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Vision for Baltimore

Why can't little Johnny read? Maybe he needs glasses.

Why can't little Johnny read? When children seem distracted or bored in the classroom teachers often chalk it up to a lack of interest in schoolwork, problems at home or even an attention deficit disorder. But the same symptoms could just as easily indicate a far more common reason children have difficulty with reading and math: an undiagnosed vision problem that could easily be cured by a pair of eyeglasses. That's why we applaud a new initiative by Baltimore City Health Commissioner Dr. Leana Wen to provide free eyeglasses to every student in the city schools who needs them.

Every year, thousands of Baltimore children in grades K-8 need glasses to do their best at school. But thousands of them never get to see an ophthalmologist or optometrist — a failure for which the city pays a heavy price. Children with uncorrected vision conditions or eye health problems face serious barriers in life, academically, socially and athletically. Making high-quality eye care available can help break down those barriers and allow them to realize their full potential. It's a relatively small, cost-effective public health measure the city can take that holds out the promise of making a big difference in a child's future.

Dr. Wen estimates that only about 20 percent of students whose vision problems are detected by the limited screenings the city has done to date are able to have their condition corrected. The reasons for the breakdown are many: A parent has to find an eye care professional, schedule a visit, make sure they have the right insurance, take time off work, arrange for transportation to and from the visit and then buy the glasses after the prescription is filled. Much of that may seem routine to families that are comfortable financially, but for parents struggling to make ends meet — who may not have access to a car or paid time off from work, for example — it can be overwhelming.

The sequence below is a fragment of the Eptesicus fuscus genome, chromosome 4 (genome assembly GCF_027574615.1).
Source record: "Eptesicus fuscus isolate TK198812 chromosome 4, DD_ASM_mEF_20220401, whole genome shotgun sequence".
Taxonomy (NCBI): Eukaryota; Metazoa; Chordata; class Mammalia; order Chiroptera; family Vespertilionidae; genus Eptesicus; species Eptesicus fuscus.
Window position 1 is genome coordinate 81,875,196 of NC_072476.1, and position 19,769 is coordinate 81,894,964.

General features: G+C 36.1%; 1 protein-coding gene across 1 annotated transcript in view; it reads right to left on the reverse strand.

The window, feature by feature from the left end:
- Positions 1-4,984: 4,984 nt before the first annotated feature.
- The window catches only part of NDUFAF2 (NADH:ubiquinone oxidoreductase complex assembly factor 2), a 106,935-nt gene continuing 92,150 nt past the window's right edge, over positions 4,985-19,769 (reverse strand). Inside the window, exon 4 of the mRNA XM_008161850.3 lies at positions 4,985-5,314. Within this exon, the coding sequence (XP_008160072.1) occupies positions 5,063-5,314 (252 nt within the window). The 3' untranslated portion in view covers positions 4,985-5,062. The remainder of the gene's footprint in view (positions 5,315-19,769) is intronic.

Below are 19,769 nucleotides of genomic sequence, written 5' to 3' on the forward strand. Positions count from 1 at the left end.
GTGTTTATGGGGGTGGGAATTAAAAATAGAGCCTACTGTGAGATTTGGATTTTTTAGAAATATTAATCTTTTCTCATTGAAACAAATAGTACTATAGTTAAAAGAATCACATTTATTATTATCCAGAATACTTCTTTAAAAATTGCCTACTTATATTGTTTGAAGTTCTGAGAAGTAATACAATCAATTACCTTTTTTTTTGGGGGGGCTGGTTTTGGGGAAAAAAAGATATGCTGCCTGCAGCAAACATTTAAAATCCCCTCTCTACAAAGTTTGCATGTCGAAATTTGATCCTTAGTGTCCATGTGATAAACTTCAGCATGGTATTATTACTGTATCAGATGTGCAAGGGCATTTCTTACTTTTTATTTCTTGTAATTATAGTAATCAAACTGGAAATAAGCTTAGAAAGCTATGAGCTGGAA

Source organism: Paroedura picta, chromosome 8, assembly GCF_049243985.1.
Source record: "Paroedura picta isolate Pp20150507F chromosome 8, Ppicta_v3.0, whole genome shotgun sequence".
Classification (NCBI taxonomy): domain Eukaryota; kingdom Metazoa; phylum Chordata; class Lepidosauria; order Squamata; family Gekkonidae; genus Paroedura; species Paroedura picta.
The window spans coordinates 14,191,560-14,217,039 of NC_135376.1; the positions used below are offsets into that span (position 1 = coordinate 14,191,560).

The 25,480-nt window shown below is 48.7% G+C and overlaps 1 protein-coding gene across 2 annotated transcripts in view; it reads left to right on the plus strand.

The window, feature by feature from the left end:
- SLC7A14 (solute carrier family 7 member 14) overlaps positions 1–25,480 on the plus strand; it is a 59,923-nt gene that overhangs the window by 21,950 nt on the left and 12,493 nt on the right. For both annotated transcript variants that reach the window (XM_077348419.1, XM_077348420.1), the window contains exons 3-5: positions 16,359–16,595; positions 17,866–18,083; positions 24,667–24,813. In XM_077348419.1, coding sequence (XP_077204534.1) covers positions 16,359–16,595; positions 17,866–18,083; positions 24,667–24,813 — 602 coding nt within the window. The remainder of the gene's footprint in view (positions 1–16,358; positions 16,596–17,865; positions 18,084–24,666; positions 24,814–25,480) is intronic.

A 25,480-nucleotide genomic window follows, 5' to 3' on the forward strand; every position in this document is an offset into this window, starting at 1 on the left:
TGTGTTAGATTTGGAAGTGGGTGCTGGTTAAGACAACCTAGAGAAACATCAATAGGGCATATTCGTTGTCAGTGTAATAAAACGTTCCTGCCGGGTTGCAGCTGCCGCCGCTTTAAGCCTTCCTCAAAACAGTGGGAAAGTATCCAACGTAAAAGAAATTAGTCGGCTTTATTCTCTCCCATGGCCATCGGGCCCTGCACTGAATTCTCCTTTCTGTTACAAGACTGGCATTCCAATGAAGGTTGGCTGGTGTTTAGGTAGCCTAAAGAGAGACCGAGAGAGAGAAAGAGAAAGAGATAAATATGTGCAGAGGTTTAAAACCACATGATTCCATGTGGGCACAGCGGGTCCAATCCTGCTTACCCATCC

The Baltimore health department is partnering with the Johns Hopkins University, the nonprofit group Vision to Learn and Warby Parker, the eyewear retailer, to set up a school-based program called Vision for Baltimore that will screen every K-8 student in the system for eye problems every year. That's an advance over the current practice, which screens students for vision problems only in pre-Kindergarten, first grade and eighth grade. Vision can change frequently during those years, which is why regular eye and vision care is so important. Most vision problems are diagnosed between Kindergarten and eight grade.

The goal is provide quality eye care and services to every child who needs them over the next three years. The screening component will assess which kids actually need glasses or other eye care services. Those who do will get free eye exams and, when necessary, two pairs of glasses from a mobile vision lab at their schools. Health department officials will help their parents navigate the paperwork of insurance reimbursements and related matters. In most cases Medicaid will pay for the exam and the glasses but not for the screening; the health department and its partners have raised about $2.1 million in private funding to cover those expenses and get the project started.

How big a difference will giving needy students eyeglasses make in terms of their school careers and future prospects? Hopkins researchers plan to thoroughly evaluate the effect of the initiative on reading scores and other academic indicators, as well as whether the results can be scaled up and replicated elsewhere. But we already know that children face increasing demands on their visual abilities as they progress in school. As they get older and the print in textbooks becomes smaller and the subject matter more complex, those who experience discomfort, fatigue and short attention spans because of vision problems are likely to fall behind. That's a huge waste of human potential that can be saved with the relatively modest cost of a pair of spectacles.

We'll await the final judgment of the Hopkins study, but the potential benefits are obvious. Children in Baltimore can face a multitude of obstacles to their learning. When one is as easy to fix as this is, there's no reason not to do it.

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